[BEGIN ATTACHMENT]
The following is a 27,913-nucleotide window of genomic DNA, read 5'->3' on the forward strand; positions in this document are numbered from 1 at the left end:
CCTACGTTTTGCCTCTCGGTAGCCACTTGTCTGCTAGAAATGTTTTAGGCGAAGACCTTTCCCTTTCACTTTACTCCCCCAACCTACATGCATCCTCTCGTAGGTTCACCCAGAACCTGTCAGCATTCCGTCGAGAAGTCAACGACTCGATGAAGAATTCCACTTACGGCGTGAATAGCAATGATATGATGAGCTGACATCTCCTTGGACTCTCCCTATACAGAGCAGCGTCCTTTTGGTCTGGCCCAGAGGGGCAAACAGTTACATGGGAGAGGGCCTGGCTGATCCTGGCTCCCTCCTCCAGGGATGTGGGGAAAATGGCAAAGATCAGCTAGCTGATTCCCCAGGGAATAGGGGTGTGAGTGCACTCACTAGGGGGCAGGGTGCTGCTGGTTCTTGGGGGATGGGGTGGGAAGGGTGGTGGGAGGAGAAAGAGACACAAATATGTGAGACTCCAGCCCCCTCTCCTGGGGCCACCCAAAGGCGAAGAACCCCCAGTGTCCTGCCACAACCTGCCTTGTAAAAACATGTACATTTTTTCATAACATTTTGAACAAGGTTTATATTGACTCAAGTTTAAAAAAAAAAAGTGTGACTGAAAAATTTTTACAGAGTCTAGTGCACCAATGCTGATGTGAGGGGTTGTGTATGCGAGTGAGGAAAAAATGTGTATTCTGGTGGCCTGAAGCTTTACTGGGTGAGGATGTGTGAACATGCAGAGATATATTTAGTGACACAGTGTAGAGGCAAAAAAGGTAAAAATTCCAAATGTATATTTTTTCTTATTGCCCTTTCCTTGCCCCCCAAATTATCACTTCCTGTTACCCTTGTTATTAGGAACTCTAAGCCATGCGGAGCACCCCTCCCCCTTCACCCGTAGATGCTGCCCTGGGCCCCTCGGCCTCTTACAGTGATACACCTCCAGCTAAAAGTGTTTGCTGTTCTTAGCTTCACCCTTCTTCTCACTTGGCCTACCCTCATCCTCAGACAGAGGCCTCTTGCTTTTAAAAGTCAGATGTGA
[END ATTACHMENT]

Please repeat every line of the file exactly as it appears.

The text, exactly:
The following is a 27,913-nucleotide window of genomic DNA, read 5'->3' on the forward strand; positions in this document are numbered from 1 at the left end:
CCTACGTTTTGCCTCTCGGTAGCCACTTGTCTGCTAGAAATGTTTTAGGCGAAGACCTTTCCCTTTCACTTTACTCCCCCAACCTACATGCATCCTCTCGTAGGTTCACCCAGAACCTGTCAGCATTCCGTCGAGAAGTCAACGACTCGATGAAGAATTCCACTTACGGCGTGAATAGCAATGATATGATGAGCTGACATCTCCTTGGACTCTCCCTATACAGAGCAGCGTCCTTTTGGTCTGGCCCAGAGGGGCAAACAGTTACATGGGAGAGGGCCTGGCTGATCCTGGCTCCCTCCTCCAGGGATGTGGGGAAAATGGCAAAGATCAGCTAGCTGATTCCCCAGGGAATAGGGGTGTGAGTGCACTCACTAGGGGGCAGGGTGCTGCTGGTTCTTGGGGGATGGGGTGGGAAGGGTGGTGGGAGGAGAAAGAGACACAAATATGTGAGACTCCAGCCCCCTCTCCTGGGGCCACCCAAAGGCGAAGAACCCCCAGTGTCCTGCCACAACCTGCCTTGTAAAAACATGTACATTTTTTCATAACATTTTGAACAAGGTTTATATTGACTCAAGTTTAAAAAAAAAAAGTGTGACTGAAAAATTTTTACAGAGTCTAGTGCACCAATGCTGATGTGAGGGGTTGTGTATGCGAGTGAGGAAAAAATGTGTATTCTGGTGGCCTGAAGCTTTACTGGGTGAGGATGTGTGAACATGCAGAGATATATTTAGTGACACAGTGTAGAGGCAAAAAAGGTAAAAATTCCAAATGTATATTTTTTCTTATTGCCCTTTCCTTGCCCCCCAAATTATCACTTCCTGTTACCCTTGTTATTAGGAACTCTAAGCCATGCGGAGCACCCCTCCCCCTTCACCCGTAGATGCTGCCCTGGGCCCCTCGGCCTCTTACAGTGATACACCTCCAGCTAAAAGTGTTTGCTGTTCTTAGCTTCACCCTTCTTCTCACTTGGCCTACCCTCATCCTCAGACAGAGGCCTCTTGCTTTTAAAAGTCAGATGTGA